Us Christians are an interesting breed, aren’t we? We live a life of paradoxes. Now, but not yet. Joy in the midst of despair. Life in the midst of death. It doesn’t make sense, but that’s the Christian life. That’s something Gary knew well. He knew joy in the midst of despair, life in the midst of death, now but not yet. What does this mean? The Christian life is lived knowing full-well what the eyes see, but knowing also that to which faith clings. The eyes see death and decay and difficulty. Faith sees life and restoration and perpetual joy. And that’s why we’re here this morning. We’re here to celebrate that what our eyes see, what Gary’s eyes saw, is not the end of the story. Death is temporary. Death, though it hurts, has been robbed of its eternal sting by Jesus’ death and resurrection. Thanks be to God who has given us, who has given Gary, that victory through Christ Jesus Our Lord!
This is what St. Peter was talking about in the Epistle Reading we heard just a few minutes ago. We have a living hope through the resurrection of Jesus Christ from the dead. We are heirs of a treasure that is incorruptible, undefiled, and does not fade away. But now, for a little while, we are grieved by various trials. Our life in this world is not always easy or pleasant. However, as Peter went on to say, this is for good reason. Through the trials we endure, God strengthens our faith. He purifies us just like precious metal is purified by fire. He strengthens us through pain, just as muscles grow and become stronger as they are exercised. And as Gary knew, there were certainly trials. He knew what it was to be the patient waiting for diagnosis and treatment. He knew what it was to watch disease take its toll on loved ones. He knew what it was to say goodbye to his wife. These were certainly trials. But through them all, God strengthened his faith. Even as he went through those most difficult months of watching his beloved Lois decline, he rejoiced in the years God had given them together and rejoiced even more in the waiting arms of Jesus that were going to pick her up and take her home. He didn’t like the trials. Who does? But he knew that God would not abandon him. He knew that God had promised never to leave or forsake or to cast him off forever. So he placed himself and all things in the hands of God, trusting in His mercy.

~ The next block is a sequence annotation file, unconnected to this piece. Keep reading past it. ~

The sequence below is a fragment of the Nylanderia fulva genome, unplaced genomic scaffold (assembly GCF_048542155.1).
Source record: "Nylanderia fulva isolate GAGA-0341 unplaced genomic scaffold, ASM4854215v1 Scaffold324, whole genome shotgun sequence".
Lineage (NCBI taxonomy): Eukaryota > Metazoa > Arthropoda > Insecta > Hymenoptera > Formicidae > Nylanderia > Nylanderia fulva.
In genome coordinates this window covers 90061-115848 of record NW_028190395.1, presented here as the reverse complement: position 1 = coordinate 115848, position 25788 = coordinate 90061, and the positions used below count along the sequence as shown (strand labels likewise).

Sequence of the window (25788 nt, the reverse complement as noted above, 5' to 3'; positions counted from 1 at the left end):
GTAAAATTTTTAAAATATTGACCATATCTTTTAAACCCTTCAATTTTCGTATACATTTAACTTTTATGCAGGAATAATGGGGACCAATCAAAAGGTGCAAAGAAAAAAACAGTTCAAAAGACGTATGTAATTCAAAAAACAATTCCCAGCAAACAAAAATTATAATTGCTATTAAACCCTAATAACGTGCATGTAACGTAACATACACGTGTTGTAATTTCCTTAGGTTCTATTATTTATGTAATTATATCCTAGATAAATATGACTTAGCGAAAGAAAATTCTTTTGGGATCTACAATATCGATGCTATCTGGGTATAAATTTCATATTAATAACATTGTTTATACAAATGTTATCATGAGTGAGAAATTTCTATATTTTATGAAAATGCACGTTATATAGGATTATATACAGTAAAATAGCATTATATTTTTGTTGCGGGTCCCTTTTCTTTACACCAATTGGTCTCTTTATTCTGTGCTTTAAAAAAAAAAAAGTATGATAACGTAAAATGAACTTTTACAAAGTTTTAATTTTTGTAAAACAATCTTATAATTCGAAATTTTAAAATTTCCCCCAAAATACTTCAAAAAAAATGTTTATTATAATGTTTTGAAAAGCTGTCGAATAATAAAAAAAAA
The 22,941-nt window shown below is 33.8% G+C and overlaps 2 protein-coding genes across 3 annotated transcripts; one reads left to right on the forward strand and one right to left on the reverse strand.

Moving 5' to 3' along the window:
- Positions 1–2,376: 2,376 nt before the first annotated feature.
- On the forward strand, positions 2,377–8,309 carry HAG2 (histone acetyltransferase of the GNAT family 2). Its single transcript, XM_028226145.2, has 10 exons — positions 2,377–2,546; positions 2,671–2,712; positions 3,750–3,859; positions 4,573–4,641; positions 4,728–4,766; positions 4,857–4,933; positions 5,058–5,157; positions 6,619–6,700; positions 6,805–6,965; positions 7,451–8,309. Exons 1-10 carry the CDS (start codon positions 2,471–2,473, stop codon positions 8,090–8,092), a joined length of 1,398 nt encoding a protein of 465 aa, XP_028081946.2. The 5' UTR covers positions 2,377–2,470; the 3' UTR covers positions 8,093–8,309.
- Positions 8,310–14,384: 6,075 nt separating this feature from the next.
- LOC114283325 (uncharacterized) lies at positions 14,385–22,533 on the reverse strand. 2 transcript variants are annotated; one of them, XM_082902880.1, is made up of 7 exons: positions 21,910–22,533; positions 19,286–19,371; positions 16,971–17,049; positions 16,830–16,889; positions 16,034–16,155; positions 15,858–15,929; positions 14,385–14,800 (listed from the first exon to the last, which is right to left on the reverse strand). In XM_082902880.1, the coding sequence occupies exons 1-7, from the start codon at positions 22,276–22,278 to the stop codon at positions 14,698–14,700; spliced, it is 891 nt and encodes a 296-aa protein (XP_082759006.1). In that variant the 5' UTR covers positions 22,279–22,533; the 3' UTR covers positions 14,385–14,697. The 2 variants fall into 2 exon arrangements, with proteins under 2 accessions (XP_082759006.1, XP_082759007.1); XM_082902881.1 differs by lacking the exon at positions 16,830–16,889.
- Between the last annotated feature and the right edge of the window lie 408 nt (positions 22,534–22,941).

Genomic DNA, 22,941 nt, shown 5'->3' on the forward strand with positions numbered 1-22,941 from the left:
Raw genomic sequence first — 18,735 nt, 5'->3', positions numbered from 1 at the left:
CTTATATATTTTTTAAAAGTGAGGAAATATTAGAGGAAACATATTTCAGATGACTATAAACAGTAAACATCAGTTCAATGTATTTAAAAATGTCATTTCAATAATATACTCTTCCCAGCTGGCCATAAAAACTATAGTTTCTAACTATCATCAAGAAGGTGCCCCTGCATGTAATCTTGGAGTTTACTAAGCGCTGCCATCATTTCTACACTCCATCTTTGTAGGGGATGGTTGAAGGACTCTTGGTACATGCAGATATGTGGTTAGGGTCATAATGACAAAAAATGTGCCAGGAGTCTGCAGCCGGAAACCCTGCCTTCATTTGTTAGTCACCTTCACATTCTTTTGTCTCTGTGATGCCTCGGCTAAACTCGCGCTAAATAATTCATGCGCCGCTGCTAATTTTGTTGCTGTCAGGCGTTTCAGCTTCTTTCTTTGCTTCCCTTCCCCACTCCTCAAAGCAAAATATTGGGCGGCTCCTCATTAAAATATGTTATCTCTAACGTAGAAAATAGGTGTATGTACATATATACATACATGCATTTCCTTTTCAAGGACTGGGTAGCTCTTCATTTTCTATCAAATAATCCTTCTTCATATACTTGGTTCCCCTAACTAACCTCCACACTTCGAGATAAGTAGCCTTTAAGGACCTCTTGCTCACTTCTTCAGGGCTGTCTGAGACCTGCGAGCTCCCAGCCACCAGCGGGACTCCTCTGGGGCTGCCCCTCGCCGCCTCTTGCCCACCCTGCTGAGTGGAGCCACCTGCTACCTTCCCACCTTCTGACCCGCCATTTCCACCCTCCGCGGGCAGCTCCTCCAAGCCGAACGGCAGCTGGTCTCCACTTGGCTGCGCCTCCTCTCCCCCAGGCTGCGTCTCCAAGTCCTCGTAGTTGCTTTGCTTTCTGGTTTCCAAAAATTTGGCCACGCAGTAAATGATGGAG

And ultimately it is that mercy of God that saw Gary through his last days. He departed this life confident in Jesus. He believed what Jesus said: “The hour is coming, and now is, when the dead will hear the voice of the Son of God; and those who hear will live.” Even though Gary has died, even though we have lost a dad, a grandpa, a great grandpa, a dear friend, the simple truth is, he isn’t dead. He’s not here with us anymore, but he lives now forever with Christ. He has been taken to the kingdom prepared for him by Jesus Christ. Where he is now, there is no pain, no sadness, no toil, no tears. Now Gary lives and he is face to face with Jesus.